This paper is motivated by the empirical regularity that industries differ greatly in the level of firm turnover, and that entry and exit rates are positively correlated across industries. Our objective is to investigate the effect of sunk costs and, in particular, market size on entry and exit rates, and hence on the age distribution of firms. We analyze a stochastic dynamic model of a monopolistically competitive industry. Each firm's efficiency is assumed to follow a Markov process. We show existence and uniqueness of a stationary equilibrium with simultaneous entry and exit: efficient firms survive while inefficient ones leave the market and are replaced by new entrants. We perform comparative dynamics with respect to the level of sunk costs: entry costs are negatively and fixed production costs positively related to entry and exit rates. A central empirical prediction of the model is that the level of firm turnover is increasing in market size. The intuition is as follows. In larger markets, price-cost margins are smaller since the number of active firms is larger. This implies that the marginal surviving firm has to be more efficient than in smaller markets. Hence, in larger markets, the expected life span of firms is shorter, and the age distribution of firms is first-order stochastically dominated by that in smaller markets. In an extension of the model with time-varying market size, we explore the comovements between market size and entry and exit rates. It is shown that both entry and exit rates tend to rise over time in growing markets. In the empirical part, the prediction on market size and firm turnover is tested on industries where firms compete in well-defined geographical markets of different sizes. Using data on hair salons in Sweden, we show that an increase in market size or fixed costs shifts the age distribution of firms towards younger firms, as predicted by the model. Download Paper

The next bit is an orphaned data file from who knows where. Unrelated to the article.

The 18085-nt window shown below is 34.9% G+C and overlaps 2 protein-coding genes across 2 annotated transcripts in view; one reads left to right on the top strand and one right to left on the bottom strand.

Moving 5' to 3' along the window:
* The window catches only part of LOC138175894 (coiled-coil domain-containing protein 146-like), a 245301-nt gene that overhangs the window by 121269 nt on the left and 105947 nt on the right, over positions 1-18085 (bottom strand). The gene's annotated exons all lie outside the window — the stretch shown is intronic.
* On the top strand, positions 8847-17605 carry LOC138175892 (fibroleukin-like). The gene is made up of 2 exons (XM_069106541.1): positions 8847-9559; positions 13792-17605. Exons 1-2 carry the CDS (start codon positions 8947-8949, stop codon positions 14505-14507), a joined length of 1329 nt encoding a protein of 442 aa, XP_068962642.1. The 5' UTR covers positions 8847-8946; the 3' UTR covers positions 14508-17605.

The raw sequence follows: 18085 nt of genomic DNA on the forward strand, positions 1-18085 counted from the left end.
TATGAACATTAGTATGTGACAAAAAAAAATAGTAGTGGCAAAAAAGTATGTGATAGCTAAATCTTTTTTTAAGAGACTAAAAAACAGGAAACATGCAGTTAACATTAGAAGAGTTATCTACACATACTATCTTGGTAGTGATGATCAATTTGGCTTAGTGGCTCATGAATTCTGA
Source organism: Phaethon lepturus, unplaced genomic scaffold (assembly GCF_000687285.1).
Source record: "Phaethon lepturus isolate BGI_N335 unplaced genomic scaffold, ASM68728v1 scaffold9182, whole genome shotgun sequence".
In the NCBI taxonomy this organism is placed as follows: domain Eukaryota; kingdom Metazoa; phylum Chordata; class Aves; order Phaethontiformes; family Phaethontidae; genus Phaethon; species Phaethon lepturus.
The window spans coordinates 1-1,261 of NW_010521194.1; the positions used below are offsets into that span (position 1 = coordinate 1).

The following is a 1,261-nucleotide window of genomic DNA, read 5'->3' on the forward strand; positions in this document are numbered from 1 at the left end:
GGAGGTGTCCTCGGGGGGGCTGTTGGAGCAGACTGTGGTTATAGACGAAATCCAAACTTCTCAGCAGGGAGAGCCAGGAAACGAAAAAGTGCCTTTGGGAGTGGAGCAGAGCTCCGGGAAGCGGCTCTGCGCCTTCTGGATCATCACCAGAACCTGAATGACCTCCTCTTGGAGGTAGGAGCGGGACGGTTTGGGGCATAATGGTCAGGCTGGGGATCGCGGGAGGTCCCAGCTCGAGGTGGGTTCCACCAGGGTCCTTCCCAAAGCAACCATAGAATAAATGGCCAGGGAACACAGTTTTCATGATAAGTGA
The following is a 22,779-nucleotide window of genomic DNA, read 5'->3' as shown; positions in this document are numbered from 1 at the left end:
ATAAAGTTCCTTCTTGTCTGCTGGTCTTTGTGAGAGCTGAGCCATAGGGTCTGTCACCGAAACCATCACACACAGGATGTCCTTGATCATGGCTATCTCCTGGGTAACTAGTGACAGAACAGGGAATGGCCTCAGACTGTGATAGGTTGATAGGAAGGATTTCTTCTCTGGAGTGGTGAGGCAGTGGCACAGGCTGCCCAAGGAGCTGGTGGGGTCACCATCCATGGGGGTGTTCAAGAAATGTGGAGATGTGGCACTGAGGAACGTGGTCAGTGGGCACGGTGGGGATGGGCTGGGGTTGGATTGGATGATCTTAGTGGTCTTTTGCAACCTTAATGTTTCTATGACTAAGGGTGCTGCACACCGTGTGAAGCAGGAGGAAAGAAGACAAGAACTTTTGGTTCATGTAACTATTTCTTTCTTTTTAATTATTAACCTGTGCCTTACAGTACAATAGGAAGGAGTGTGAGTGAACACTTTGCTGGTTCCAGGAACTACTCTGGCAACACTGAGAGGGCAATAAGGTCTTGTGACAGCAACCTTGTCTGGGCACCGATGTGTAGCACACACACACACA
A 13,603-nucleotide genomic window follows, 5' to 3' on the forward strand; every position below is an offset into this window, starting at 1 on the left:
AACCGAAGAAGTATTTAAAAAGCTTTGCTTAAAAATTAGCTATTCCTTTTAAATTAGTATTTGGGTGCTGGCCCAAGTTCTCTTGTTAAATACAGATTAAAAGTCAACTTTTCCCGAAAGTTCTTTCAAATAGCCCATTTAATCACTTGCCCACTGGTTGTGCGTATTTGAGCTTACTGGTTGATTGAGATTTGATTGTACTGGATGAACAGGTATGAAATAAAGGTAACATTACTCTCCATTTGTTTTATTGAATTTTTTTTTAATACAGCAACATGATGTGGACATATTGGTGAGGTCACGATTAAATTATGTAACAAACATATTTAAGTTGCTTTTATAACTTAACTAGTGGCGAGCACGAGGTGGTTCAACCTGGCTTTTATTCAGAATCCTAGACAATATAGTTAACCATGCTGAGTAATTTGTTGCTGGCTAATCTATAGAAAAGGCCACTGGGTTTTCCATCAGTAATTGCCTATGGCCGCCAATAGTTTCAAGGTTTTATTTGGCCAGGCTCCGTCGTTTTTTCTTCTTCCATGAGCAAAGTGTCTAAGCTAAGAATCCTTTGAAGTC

We study rationing as a tool of the monopolist's pricing strategy when demand is uncertain. Three pricing strategies are potentially optimal in our environment: uniform pricing, final sales, and introductory offers. The final sales strategy consists in charging a high price initially, but then lowering the price while committing to a total capacity. Consumers with high valuations to pay may decide to buy at the high price since the endogenous probability of rationing is higher at the lower price. The introductory offers strategy consists in selling a limited quantity at a low price initially, and then raising price. Those consumers with high valuations who were rationed initially at the lower price may find it optimal to buy the good at the higher price. We show that while the introductory offers strategy may dominate uniform pricing, it is never optimal if the monopolist can use the final sales strategy. Download Paper
We present a dynamic agency model in which changes in the structure of a firm affect its value due to altered incentives. There may be disadvantages in merging two firms even when such a merger allows the internalization of externalities between the two firms. Merging, by making unprofitable certain decisions, increases the cost of inducing managers to exert effort. This incentive cost arises as a natural consequence of the manager's firm-specific human capital. Download Paper
We present a dynamic agency model in which changes in the structure of a firm affect its value due to altered incentives. There may be disadvantages in merging two firms even when such a merger allows the internalization of externalities between the two firms. Merging, by making unprofitable certain decisions, increases the cost of inducing managers to exert effort. Download Paper